The Assemblage of Nuclear Sub-Structures

Researchers from the lab of Rohit Pappu and associates at the Center for Biomolecular Condensates have figured out how nucleolar sub-structures are assembled, a first for the condensate field.

The pictured circle is a nucleolus, a type of cellular condensate, and the measured pH gradient. Image Credit: Pappu lab

Scientists studying the physical and chemical features that regulate biomolecular condensates now have a critical method for measuring pH and other emergent aspects of these cellular compartments.

Protein and nucleic acid communities make up condensates. They have no membrane, so they can come together or separate as needed. One notable condensate in cells is the nucleolus. It produces ribosomes and plays essential roles in cellular physiology.

The multiprotein and RNA assemblies known as ribosomes are where the genetic code is translated to produce proteins. Defects in ribosome production and other nucleolar dysfunctions primarily cause cancers, neurodegeneration, and developmental disorders.

Researchers from the Center for Biomolecular Condensates at the McKelvey School of Engineering at Washington University in St. Louis, along with colleagues, have figured out how nucleolar sub-structures are assembled, a first for the condensate field. Rohit Pappu is the Gene K. Beare Distinguished Professor of Biomedical Engineering. They investigated and compared the pH of nearby non-nucleolar condensates, such as nuclear speckles and Cajal bodies, with the distinct pH profiles that result from this arrangement within nucleoli.

The authors of the study, which was published online in Cell, state that while nuclear speckles and Cajal bodies have more basic pH values, nucleoli have different protein compositions that give them an acidic character.

Utilizing novel algorithms created by McKelvey staff research scientist Kiersten Ruff and colleagues in the Pappu lab, along with spatial proteomics data from Emma Lundberg’s lab, an associate professor of bioengineering at Stanford University, the team identified distinct “molecular grammars,” one of which being the presence of long acidic tract proteins, a crucial characteristic that distinguishes many nucleolar proteins. The group reasoned that since pH is a measure of the activity of protons, this must aid in the transport of hydrogen protons into nucleoli.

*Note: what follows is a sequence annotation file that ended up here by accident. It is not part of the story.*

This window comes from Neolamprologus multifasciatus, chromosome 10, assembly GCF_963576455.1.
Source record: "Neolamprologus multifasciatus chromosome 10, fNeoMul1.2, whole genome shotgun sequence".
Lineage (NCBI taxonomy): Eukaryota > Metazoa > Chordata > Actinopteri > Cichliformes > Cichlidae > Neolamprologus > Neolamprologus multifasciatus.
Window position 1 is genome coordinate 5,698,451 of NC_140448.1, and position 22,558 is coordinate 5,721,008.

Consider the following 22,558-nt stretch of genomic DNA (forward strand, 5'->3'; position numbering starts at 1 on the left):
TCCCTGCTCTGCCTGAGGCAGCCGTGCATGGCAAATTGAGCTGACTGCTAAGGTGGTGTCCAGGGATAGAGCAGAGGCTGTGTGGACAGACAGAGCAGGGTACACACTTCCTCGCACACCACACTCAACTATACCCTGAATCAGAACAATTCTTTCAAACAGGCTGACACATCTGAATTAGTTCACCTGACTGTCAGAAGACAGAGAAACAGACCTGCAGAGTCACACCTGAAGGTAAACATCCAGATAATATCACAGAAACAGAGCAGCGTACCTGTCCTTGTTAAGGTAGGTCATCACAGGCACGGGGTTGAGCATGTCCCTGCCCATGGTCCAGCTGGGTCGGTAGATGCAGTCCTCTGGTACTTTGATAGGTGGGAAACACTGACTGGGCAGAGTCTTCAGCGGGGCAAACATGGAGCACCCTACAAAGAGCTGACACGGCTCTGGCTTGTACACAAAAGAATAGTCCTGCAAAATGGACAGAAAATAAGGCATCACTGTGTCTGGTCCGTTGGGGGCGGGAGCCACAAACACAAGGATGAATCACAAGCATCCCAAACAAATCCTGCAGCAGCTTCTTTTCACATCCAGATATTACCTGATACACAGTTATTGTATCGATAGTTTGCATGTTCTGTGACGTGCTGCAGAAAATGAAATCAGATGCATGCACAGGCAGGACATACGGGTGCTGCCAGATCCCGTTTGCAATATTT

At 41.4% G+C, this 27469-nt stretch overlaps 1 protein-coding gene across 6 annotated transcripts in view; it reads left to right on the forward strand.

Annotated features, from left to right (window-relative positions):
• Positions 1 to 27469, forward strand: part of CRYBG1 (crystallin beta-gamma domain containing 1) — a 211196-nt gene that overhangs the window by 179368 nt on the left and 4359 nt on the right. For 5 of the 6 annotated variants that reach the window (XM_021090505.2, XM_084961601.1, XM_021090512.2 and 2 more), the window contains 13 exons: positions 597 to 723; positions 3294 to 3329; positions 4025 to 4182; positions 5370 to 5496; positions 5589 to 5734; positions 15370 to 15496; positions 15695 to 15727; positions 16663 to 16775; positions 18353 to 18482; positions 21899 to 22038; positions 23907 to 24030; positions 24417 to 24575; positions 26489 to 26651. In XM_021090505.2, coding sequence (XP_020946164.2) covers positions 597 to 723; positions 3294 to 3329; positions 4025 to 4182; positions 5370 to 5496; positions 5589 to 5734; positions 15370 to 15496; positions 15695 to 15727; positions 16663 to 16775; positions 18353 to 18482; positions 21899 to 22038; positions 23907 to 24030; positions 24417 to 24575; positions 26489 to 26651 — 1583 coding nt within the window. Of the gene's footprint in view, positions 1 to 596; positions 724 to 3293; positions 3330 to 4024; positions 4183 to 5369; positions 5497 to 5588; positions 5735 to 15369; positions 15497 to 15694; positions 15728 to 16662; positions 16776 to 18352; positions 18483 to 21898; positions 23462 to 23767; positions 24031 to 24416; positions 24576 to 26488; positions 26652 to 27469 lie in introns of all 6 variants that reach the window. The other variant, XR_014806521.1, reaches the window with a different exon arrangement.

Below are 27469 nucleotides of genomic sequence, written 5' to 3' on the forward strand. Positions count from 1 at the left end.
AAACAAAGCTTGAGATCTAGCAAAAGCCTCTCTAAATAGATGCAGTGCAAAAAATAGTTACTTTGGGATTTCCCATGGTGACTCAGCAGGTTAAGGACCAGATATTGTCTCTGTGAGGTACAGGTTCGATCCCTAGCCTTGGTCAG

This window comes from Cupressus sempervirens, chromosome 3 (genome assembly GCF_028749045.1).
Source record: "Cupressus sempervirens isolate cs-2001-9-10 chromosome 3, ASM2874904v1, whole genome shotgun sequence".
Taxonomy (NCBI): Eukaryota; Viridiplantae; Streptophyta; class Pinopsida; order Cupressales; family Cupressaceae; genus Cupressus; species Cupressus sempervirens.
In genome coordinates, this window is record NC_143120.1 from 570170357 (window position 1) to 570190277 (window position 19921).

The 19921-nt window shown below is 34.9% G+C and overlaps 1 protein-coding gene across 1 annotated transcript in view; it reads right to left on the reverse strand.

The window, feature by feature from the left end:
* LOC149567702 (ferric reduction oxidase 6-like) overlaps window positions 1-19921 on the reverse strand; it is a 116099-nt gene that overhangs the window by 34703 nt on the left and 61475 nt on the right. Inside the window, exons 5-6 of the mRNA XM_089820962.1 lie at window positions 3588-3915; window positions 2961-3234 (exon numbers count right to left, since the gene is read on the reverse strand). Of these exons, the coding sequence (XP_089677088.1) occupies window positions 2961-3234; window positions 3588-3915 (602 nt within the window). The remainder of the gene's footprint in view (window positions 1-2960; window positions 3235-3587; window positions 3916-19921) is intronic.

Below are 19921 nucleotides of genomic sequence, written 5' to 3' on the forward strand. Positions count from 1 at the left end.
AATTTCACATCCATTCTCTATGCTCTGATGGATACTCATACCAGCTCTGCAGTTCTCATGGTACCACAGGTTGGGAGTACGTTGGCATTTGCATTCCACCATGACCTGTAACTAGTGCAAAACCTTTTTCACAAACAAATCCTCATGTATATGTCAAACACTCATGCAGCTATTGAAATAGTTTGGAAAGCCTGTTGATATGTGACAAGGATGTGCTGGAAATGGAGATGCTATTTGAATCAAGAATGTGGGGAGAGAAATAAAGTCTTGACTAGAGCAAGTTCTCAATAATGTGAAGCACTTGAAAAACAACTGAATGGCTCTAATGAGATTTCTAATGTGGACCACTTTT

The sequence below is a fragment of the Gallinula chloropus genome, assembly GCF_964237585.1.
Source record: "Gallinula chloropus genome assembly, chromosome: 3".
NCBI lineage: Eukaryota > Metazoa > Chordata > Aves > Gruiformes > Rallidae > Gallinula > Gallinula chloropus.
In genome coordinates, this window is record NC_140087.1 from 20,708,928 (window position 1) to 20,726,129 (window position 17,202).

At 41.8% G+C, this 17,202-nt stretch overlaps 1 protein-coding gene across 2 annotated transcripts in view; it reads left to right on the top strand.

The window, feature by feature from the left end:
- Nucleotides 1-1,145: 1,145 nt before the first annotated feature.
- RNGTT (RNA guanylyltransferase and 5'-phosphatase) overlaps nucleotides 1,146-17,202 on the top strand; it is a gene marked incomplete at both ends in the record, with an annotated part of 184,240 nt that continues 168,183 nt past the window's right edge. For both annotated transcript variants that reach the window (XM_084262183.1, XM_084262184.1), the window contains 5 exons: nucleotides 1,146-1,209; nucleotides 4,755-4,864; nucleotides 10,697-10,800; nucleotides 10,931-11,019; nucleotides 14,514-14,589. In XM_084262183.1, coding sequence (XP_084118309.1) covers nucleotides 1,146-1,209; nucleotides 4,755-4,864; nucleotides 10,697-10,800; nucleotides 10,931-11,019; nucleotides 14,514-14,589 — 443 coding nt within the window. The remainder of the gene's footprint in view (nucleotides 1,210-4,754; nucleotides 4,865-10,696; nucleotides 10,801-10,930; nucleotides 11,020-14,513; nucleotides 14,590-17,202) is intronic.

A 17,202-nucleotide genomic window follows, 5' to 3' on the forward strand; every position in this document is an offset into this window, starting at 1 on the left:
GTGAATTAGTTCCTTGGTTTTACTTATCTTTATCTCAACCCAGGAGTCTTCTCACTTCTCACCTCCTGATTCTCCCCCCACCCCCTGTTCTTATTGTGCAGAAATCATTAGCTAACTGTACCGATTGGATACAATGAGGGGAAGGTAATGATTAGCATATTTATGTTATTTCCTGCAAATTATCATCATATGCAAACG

Condensates resemble a crowd on the exhibit floor of a convention. No walls are holding them in place—just a few pivotal figures leading dazzling discussions that serve as their “scaffolds.” Emergent properties in the condensates, such as the internal pH in nucleoli, are made possible by the community of molecules that come together.

The mechanism by which condensates occur is now known as condensation by the team. This combines sticky interactions between molecules that like to bind together with phase separation, like when water and oil separate.

Biomolecules are defined by a combination of specific interactions and distinct solubility profiles. Condensation involves the totality of these interactions, and this gives rise to what are known as emergent properties.”

Matthew King, Study Lead Author and Postdoctoral Fellow, McKelvey School of Engineering, Washington University in St. Louis

According to King, the new study offers a foundation for comprehending how emergent properties—the idea that the whole is greater than the sum of its parts—give rise to condensate-specific “physicochemical barcodes.”

Gradients are produced by pH differences between condensates and the surrounding nucleoplasm.

King noted, “pH gradient generates what is known as a proton motive force.

The measured proton motive force is -88 mJ/proton.

King added, “It might be able to facilitate directional movement of RNA and protein molecules, which is a key first step in enabling ribosomal assembly.”

Technological advancements made possible by McKelvey project partners Michael Vahey, assistant professor of biomedical engineering, and Matthew Lew, associate professor of electrical and systems engineering, were crucial for positioning chemical probes in cells and measuring condensates.

This work provides an elegant solution to the challenge that many biochemists see for the condensate concept.”

Rohit V. Pappu, Professor, Department of Biomedical Engineering, Washington University in St. Louis

Specificity in cellular reactions is necessary. Every biochemical reaction involves particular sets of proteins and nucleic acids and must occur at the appropriate time and location.

Pappu added, “Condensates were often criticized as being non-specific blobs.

These latest findings demonstrate the distinct physiochemical characteristics of those blobs.

He concluded, “We now have evidence that distinct compositional biases of condensates generate distinct physicochemical environments, and this might provide the basis for biochemical specificity.

Journal reference:

King, M. R., et al., (2024) Macromolecular condensation organizes nucleolar sub-phases to set up a pH gradient. Cell.


The opinions expressed here are the views of the writer and do not necessarily reflect the views and opinions of AZoLifeSciences.
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